The importance of the public sector to the well-being of the disadvantaged is evidenced by the fact that, on average, public benefits make up about 50% of total resources for low-income households in both the countries we are considering. Middle-sector families benefit much less from social programmes. Access to public education and health-care services by the middle sectors, for example, is demonstrably much more limited (Figure 4.10).

The provision of public support for basic services is strongly affected by the income position of families. More affluent families, who can afford private substitutes, have little incentive to use public services where they have a poor perception of their quality. As Chapter 3 amply demonstrated, this is certainly the case in education. Therefore, middle-sector families – who are precisely the group with both the means and incentives to see their children educated – are likely to favour private provision. The same may be true in health care. This highlights a limitation of the tax-benefit analysis which implicitly assumes that public services are of similar quality to the private sector. If the education and health-care services provided by the public sector are of low quality (services that are mostly received by the disadvantaged and middle sectors), then the benefits will be valued less.

Figure 4.10. Effective receipt of benefits by household income deciles (weighted average, percentage of mean disposable income, 2006)

Figure 4.10. Effective receipt of benefits by household income deciles (weighted average, percentage of mean disposable income, 2006)

Splitting out the components finds that the value of public education is the biggest single contributor in the tax-benefit calculation for disadvantaged families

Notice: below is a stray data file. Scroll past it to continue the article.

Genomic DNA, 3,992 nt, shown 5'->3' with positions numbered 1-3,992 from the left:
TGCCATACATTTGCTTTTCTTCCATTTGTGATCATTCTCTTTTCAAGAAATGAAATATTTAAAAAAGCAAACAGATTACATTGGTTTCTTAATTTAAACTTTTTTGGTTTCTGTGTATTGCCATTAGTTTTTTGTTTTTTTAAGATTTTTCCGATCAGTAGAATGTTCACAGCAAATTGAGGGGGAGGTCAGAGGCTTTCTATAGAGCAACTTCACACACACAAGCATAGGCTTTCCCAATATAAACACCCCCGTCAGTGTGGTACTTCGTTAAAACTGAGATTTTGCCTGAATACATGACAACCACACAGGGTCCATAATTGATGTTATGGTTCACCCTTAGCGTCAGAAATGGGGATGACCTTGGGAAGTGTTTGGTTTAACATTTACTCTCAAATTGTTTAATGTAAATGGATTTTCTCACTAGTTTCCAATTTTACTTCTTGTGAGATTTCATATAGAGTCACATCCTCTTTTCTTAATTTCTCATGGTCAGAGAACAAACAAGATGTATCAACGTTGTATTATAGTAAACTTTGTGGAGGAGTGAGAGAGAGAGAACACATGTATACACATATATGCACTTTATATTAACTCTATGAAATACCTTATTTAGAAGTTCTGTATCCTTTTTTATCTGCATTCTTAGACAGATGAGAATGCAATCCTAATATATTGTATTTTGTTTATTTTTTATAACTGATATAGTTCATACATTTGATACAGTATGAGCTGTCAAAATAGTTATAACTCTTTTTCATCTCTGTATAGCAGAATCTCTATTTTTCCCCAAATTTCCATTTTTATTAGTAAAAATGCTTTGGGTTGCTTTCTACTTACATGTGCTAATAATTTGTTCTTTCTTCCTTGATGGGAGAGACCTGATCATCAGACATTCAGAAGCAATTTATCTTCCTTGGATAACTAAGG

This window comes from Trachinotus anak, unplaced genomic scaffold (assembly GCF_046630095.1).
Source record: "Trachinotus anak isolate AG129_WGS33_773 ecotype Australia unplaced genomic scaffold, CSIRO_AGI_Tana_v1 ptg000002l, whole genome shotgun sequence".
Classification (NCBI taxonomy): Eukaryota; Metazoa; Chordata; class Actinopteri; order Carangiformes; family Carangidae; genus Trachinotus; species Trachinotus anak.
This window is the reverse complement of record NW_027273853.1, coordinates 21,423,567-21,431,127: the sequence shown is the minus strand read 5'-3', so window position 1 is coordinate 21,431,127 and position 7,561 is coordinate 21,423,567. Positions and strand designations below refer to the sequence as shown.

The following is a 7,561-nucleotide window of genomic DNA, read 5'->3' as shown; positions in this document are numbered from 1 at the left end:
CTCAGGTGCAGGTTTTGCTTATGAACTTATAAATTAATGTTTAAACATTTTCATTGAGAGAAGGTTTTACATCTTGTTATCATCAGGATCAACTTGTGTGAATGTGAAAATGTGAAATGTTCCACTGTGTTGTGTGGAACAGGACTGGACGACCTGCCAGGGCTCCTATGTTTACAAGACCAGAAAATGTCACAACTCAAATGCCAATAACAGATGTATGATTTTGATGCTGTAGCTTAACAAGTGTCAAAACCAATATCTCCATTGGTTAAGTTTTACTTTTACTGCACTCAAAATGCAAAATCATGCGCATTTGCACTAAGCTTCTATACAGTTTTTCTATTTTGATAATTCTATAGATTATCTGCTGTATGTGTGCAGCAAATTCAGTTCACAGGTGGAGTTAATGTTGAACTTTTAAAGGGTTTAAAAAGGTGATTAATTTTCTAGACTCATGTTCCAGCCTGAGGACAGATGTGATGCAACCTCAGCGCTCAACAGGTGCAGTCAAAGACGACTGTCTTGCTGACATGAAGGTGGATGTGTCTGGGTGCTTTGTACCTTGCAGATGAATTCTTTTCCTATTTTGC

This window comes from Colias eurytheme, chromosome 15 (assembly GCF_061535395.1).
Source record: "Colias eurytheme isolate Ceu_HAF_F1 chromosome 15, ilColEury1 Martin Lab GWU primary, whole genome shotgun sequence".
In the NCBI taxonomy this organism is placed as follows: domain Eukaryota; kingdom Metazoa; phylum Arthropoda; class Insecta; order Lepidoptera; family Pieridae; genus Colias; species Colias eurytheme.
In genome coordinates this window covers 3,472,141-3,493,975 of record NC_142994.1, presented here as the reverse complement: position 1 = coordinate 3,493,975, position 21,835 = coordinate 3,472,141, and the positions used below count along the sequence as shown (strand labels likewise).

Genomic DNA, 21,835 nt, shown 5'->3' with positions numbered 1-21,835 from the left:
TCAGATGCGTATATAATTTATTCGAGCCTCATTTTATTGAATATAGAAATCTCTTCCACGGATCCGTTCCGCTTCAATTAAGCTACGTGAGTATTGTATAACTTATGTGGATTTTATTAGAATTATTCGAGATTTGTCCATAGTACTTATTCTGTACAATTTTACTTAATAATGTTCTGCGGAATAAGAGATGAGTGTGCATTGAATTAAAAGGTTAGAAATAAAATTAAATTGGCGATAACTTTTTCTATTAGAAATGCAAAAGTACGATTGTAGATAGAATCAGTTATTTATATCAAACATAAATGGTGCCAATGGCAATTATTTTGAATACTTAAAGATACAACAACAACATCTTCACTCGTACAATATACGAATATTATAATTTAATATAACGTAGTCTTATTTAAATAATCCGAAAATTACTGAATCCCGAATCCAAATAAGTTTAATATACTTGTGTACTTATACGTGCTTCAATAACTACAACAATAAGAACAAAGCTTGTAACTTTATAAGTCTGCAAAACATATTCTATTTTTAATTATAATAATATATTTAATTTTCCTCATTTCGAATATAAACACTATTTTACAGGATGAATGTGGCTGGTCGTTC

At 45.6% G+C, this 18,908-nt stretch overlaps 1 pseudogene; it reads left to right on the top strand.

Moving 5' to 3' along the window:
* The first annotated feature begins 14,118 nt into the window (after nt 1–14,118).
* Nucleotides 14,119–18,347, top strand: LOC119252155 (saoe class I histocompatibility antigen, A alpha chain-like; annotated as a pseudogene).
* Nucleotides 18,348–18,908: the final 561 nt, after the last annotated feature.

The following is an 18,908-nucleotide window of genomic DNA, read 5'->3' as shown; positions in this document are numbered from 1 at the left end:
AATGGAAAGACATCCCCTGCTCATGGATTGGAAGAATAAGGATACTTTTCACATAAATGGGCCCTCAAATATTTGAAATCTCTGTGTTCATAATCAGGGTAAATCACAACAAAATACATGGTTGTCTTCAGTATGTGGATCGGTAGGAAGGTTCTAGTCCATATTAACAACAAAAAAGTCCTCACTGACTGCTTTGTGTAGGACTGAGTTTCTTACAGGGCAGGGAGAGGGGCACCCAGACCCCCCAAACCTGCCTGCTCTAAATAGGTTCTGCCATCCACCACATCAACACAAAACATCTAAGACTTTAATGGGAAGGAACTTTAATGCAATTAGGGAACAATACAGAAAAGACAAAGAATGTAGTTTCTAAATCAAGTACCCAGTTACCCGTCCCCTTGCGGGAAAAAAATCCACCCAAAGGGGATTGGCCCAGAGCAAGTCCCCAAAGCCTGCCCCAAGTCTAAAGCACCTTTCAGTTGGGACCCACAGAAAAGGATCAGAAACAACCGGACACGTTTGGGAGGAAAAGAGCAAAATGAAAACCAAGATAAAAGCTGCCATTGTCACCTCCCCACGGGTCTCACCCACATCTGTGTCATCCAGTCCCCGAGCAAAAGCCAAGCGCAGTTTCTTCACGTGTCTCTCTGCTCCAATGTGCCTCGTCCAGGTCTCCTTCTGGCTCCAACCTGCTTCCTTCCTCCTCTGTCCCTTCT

(Figure 4.10).

Health care is the second largest programme in terms of effect. Health-care expenditure presents a relatively progressive pattern in Chile and Mexico and accounts for 19.0% and 11.6% of disadvantaged households’ disposable income, respectively. The equivalent figures for the middle sectors are 6.1% in Chile and 6.3% in Mexico.

As is to be expected, the bulk of cash transfers go to disadvantaged families – for whom they represent a substantial proportion of disposable income. For the middle sectors, cash transfers play a less significant role given that households in this group are typically sufficiently well-off not to qualify for most types of such assistance. While the effect is positive, it is very small.

20 Educational spending then displays a progressive pattern as incomes decrease. Public education to low-income families is worth an estimated 8.1% of mean disposable income in Chile compared with 4.7% for the middle sectors; and 12.6% in Mexico against 9.8% for the middle sectors. Expressed as a proportion of average income within the relevant deciles, the contrast is even starker: a boost to family budgets of 29.5% for low-income families in Chile against 6.4% for their middle-sector compatriots; and 33.3% against 11.4% in Mexico.